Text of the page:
On Saturday at our home about 4 miles east of Nederland, Colorado, we had a high temperature of 57 F and a low of 41 F which is mild for late October here in the Front Range Foothills. There were more clouds than I had originally forecast, and it was breezy. My weather station reported a peak wind gust of 33 mph early in the afternoon. The clouds this morning and afternoon were nearly stationary and positioned in the mid levels of the troposphere (about 20000 ro 25000 feet up) to the east (downwind) side of the Continental Divide. This kept locations such as Nederland under a cloud-filled sky for most of the morning which kept temperatures a little cooler. The hodograph for midday Saturday shows the steadily increasing northwesterly winds with height:
Not much is going to change over the next few days. Northeastern Colorado will remain under a northwesterly windflow regime which will gradually become more westerly on Monday. We will be on the southern edge of the jet stream both days meaning that winds will remain strong in the mid and upper levels of the atmosphere. A weak cold front will briefly usher in colder air late Saturday night and Sunday morning, but this shallow pool of colder air will struggle to reach the higher Foothills and will be confined mainly to the plains.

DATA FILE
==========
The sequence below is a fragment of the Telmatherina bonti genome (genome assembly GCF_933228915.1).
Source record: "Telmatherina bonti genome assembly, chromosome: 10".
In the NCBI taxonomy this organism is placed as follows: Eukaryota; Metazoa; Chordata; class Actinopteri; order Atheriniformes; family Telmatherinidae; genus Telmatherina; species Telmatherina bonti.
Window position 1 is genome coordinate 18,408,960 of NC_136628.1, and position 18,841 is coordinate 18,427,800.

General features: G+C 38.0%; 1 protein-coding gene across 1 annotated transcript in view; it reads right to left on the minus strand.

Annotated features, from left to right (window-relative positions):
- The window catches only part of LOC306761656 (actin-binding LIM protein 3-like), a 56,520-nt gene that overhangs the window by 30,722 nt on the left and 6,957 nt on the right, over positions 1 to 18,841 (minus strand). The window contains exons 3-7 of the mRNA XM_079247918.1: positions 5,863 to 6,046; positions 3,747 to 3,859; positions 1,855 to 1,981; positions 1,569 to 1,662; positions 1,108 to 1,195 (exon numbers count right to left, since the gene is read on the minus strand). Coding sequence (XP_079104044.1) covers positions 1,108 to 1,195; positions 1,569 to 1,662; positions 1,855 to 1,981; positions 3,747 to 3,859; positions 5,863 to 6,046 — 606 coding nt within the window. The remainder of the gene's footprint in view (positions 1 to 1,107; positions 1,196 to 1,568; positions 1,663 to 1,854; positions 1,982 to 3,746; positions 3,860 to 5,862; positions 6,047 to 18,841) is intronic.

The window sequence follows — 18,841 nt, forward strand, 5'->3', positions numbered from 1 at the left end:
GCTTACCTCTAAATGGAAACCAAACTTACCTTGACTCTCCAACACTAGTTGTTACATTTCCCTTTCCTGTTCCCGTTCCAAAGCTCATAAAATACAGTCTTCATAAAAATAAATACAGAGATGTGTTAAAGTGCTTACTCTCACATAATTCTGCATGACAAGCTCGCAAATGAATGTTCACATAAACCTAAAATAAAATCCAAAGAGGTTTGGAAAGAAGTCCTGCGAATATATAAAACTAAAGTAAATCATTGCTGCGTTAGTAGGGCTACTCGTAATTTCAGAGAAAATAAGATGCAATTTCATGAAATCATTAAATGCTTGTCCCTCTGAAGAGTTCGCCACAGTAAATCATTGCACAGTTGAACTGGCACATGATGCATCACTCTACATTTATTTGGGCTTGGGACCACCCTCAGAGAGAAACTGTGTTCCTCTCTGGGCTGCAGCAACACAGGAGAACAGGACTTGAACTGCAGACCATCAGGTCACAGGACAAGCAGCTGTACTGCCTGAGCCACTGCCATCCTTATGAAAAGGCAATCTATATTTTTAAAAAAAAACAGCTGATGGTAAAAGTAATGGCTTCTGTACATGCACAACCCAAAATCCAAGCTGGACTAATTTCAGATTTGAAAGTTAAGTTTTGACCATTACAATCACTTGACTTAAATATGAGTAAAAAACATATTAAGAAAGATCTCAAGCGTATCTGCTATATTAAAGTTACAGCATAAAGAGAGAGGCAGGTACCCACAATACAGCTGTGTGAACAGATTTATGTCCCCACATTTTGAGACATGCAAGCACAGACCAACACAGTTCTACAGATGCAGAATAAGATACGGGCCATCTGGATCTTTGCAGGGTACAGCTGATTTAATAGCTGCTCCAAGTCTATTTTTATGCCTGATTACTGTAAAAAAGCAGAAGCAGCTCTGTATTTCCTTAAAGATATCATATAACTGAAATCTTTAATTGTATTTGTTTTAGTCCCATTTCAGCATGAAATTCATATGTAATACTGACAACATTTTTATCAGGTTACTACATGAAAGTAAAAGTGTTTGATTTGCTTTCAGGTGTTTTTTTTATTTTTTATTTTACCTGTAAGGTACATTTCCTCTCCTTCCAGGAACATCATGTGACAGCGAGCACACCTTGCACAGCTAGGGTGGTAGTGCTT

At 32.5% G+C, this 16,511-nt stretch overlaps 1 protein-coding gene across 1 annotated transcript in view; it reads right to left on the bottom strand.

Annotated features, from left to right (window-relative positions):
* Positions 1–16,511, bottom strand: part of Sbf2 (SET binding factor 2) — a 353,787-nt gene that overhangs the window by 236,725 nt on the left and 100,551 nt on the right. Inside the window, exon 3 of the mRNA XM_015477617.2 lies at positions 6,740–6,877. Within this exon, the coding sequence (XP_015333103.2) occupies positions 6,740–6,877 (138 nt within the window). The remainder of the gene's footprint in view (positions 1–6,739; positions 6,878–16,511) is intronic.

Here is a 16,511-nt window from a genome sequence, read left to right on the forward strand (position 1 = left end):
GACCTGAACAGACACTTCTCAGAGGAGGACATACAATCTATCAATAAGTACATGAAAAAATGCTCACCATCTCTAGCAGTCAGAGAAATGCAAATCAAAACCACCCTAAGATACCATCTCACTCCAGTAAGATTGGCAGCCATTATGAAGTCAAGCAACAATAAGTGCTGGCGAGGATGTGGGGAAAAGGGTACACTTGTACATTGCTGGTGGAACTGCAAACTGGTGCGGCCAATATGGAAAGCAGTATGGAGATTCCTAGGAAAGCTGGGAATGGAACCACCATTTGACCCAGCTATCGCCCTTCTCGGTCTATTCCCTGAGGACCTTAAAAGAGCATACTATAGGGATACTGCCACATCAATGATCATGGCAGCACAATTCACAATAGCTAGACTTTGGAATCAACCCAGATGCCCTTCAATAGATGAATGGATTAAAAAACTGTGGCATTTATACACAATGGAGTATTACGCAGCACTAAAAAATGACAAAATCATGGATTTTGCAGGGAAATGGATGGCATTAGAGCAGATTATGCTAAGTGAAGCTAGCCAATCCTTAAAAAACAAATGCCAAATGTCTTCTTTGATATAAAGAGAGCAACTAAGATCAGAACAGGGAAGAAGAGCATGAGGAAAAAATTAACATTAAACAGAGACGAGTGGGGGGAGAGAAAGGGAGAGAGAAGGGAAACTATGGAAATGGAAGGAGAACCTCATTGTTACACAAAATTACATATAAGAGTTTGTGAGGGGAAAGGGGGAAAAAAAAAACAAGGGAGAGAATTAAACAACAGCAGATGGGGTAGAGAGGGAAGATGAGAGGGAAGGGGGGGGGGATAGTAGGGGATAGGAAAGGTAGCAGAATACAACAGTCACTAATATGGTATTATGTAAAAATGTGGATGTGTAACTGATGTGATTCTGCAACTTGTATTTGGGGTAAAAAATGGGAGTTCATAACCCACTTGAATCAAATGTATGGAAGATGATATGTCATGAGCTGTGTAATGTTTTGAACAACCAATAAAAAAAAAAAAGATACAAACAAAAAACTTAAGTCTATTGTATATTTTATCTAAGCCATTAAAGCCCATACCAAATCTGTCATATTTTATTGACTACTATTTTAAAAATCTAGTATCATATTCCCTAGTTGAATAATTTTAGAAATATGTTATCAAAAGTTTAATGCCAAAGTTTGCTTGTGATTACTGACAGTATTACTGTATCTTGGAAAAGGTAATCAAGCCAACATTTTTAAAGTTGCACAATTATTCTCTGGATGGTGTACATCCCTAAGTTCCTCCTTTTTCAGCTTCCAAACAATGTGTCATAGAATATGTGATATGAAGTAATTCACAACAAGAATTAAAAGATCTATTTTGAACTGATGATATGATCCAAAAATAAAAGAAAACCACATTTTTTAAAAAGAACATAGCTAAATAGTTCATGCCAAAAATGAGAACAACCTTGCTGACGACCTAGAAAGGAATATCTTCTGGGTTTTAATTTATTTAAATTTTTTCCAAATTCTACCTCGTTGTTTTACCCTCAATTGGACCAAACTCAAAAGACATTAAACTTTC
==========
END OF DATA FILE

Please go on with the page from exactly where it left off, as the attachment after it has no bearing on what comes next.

A trough of low pressure will dig into the Central Rockies Monday night and Tuesday and propagate to the Central United States on Wednesday where it looks like it will remain through next weekend. I believe that colder air will begin to filter into the Front Range Monday night as Chinook Winds set up on the east side of the Continental Divide. This will act to inhibit any precipitation, but locations on the west side of the Divide, such as Winter Park, will likely see some snowfall.
The 500 mb height anomalies for late next week through next weekend shows the trend of the trough and coldest air setting up over the Central United States. This will leave our region under northwest flow. This tends to be a dry and breezy pattern for locations east of the Continental Divide:
However, as pieces of upper level energy (aka shortwaves) travel around this trough, enough lift and a brief periods of easterly upslope flow can result in some generally light precipitation.
The upshot of this forecast is that colder air will return early next week and likely stick around into early November. I do not see much in the way of snowfall for Nederland and the surrounding Foothills communities through next week. A few brief periods of light snowfall will be possible, especially later in the week, but significant accumulations do no look likely, at least not at the moment.